13 May 2015

A Valuable Guide to British Values

The newly-elected British government has announced plans to combat extremism by promoting British values. In the words of Home Secretary Theresa May: ‘What we’re talking about is the key values that underline our society and are being undermined by the extremists.’ Well, aside from the fact that she should have said 'are' instead of 'is', I am completely in agreement with her. We must not allow extremists to undermine our British values.

What are British values though? I have a compiled a useful explainer about the core British values and identified the ways in which dastardly extremists are trying to undermine those cherished pillars of British culture. This also doubles up as a guide to tourists to minimise friction during your stay here.


Queuing is the uncontested core British value, exemplified by the saying: ‘if you don’t have to queue for it, it’s not worth it.’ The ability to form an orderly queue is prized above all else in British culture, and British people derive great pleasure from standing in line for a significant amount of time. In fact, the lines on the British flag represent neat queues of people waiting to buy concert tickets.

Extremists have for long sought to undermine this core British value by saying things like: ‘why don’t you come back later when it’s not so busy’ or ‘why don’t you buy it online instead?’ It’s this dangerous thinking that the government wants to tackle head on before it erodes a beautiful British value that exemplifies the soul of the nation.


A distinguishing mark of civilisation is not expressing your feelings explicitly when you’re annoyed about something. That might work for Italians and Americans but Britain is built on the value of passive aggressiveness and its manifestation in the form of tutting. Nothing delights British folks more than tutting about a perceived offence, like spelling offence with an s.

There is a wide range of situations in which tutting could be employed, such as someone playing music loudly on their earphones next to you on public transport. A decent British person can derive great pleasure from tutting in protest even though the other person can’t hear them. If the situation calls for an aggressive head turn because the person is behind you, the joy increases exponentially. You want to turn your head violently and look back at the other person contemptuously, then turn back and tut to yourself.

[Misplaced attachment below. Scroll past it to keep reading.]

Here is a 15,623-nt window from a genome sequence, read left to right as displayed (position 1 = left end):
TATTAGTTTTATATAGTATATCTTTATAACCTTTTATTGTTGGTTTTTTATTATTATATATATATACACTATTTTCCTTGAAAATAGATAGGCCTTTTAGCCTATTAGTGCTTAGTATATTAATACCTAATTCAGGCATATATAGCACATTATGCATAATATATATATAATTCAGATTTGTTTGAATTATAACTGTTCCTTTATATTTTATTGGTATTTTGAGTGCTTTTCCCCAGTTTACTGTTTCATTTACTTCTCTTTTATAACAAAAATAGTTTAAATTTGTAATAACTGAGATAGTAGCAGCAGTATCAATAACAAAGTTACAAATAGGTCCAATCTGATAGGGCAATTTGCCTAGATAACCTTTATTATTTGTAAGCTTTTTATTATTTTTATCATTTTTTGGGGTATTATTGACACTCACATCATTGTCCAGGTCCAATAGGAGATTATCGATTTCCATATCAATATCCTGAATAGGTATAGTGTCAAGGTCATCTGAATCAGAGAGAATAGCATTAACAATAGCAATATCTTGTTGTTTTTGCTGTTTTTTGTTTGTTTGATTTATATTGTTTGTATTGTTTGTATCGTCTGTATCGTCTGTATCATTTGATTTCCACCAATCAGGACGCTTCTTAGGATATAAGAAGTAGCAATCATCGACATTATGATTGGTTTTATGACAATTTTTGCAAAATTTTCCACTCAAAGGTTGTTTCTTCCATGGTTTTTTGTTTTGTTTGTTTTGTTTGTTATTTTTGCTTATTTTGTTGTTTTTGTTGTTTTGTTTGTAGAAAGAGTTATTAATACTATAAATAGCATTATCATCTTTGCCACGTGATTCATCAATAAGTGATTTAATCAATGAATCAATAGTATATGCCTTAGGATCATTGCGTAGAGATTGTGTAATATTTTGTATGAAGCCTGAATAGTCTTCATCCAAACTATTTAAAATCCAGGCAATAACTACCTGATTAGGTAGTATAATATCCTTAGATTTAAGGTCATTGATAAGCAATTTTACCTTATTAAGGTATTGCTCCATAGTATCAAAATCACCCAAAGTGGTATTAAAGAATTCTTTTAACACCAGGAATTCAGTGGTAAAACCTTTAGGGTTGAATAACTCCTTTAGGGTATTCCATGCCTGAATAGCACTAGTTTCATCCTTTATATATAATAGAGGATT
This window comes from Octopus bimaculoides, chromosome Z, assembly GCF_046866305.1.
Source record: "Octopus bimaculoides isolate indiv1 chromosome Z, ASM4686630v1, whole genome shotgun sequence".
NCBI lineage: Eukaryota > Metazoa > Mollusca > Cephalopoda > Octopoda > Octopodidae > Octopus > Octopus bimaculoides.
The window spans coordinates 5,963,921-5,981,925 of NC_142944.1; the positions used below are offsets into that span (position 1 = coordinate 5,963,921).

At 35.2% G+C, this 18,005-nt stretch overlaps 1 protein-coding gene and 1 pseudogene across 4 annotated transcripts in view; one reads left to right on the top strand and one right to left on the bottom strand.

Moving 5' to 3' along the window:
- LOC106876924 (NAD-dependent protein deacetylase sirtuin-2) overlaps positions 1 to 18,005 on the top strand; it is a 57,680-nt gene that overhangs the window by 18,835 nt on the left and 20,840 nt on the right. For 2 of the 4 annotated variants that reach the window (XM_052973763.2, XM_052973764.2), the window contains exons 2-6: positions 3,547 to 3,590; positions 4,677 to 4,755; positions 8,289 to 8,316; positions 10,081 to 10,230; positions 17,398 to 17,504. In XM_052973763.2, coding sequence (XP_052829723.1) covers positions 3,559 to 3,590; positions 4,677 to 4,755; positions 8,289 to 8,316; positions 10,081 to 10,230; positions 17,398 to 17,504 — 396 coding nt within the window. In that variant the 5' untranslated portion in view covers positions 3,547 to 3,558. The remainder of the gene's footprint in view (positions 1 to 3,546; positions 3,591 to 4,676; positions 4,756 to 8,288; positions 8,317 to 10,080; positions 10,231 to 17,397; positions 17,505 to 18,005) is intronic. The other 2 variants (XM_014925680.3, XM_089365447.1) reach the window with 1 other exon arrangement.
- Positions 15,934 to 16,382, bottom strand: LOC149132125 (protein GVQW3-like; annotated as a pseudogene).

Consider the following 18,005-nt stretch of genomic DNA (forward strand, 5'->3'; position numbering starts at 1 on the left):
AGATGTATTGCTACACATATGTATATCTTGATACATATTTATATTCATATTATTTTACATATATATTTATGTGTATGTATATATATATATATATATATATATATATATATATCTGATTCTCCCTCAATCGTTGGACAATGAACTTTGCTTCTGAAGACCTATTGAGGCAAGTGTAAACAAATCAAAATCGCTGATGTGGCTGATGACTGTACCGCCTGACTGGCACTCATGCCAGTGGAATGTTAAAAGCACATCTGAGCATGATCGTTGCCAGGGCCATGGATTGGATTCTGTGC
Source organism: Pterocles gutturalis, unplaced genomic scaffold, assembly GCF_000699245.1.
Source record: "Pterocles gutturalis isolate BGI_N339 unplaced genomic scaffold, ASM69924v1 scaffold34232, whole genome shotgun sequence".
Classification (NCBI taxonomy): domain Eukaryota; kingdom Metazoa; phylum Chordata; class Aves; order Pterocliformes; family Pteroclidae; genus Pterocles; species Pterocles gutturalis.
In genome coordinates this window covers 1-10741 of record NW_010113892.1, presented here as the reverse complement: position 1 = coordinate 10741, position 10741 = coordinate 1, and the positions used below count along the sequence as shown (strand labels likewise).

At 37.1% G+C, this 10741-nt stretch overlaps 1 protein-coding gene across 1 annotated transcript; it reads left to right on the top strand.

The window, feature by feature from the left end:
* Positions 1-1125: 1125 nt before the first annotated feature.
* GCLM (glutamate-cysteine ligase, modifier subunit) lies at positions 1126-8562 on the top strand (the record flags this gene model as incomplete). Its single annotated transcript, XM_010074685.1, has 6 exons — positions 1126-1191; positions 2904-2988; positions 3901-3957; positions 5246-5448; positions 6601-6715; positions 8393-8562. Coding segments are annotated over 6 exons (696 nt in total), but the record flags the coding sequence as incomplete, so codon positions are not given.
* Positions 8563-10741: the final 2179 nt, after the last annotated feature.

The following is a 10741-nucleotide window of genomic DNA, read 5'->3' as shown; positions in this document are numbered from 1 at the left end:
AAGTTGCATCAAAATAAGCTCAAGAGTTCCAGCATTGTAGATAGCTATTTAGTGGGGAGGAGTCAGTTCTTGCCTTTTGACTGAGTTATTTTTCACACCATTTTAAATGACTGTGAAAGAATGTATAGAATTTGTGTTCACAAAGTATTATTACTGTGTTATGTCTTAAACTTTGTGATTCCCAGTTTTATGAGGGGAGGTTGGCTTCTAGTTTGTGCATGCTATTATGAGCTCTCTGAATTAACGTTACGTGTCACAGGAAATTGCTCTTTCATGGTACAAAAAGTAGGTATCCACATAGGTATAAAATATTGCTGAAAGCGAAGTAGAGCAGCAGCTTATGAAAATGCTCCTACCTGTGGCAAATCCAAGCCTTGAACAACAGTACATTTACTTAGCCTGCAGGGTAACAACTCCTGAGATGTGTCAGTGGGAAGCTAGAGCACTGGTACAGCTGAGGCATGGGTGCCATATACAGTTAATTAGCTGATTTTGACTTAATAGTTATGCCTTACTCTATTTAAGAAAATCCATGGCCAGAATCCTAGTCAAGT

Here again extremists have been disrupting the British way of life by outrageously suggesting things like ‘why don’t you just ask them to lower the volume?’ or ‘why don’t you just move away from them?’ This form of radicalism should be punished by a jail term, and thanks to the Home Secretary it will soon be.

Tutting about queuing

Tutting about queuing is the holy grail of tutting. Nothing pleases British people more than tutting about how long it is taking the queue to move, how close the person behind you is standing, how far the person ahead of you is standing away from the person in front of them, etc, etc. But this should be distinguished from ‘having a good moan about it’, which is an entirely different category to tutting.

If, God forbid, someone were to attempt to cut the queue even for a legitimate reason, tutting levels would rise sharply and some British people will actually squeal with delight at their good fortunes. In fact, the wave of tutting discontent that sweeps across the queue is not unlike an orgasm.

Once again extremists have been trying to rob honest British people of these small joys of life with unhelpful suggestions like: ‘it’s ok, they have a sick child, they can go first’ or ‘relax man’. Such barbaric behaviour is inexcusable.

Saying sorry

When a British person is really angry, absolutely livid, seething with rage, they will express their feelings by saying sorry. Not so much saying as shooting the word sorry across like a bullet at the other person. In fact, the army has for years been trying to utilise the British sorry as a military projectile.

The word sorry can be used in a variety of situations, but in none of them it does actually mean sorry. It can mean ‘get out of way you idiot’, it can mean ‘I am so pleased that you are disappointed’ and it can mean ‘how dare you suggest that?’ But its ultimate use, the way in which it fulfils its destiny, is when it means ‘GRRHHHH@@###!!!’.

Once again, foreign bearded preachers have been trying to undermine British values with radical suggestions like ‘learn to express yourself’ and ‘being passive aggressive is not good for your health’. Sorry? SORRY?! SORRRRYYYYYY????!!!!!!! Lock’em up.

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Karl reMarks is a blog about Middle East politics and culture with a healthy dose of satire.

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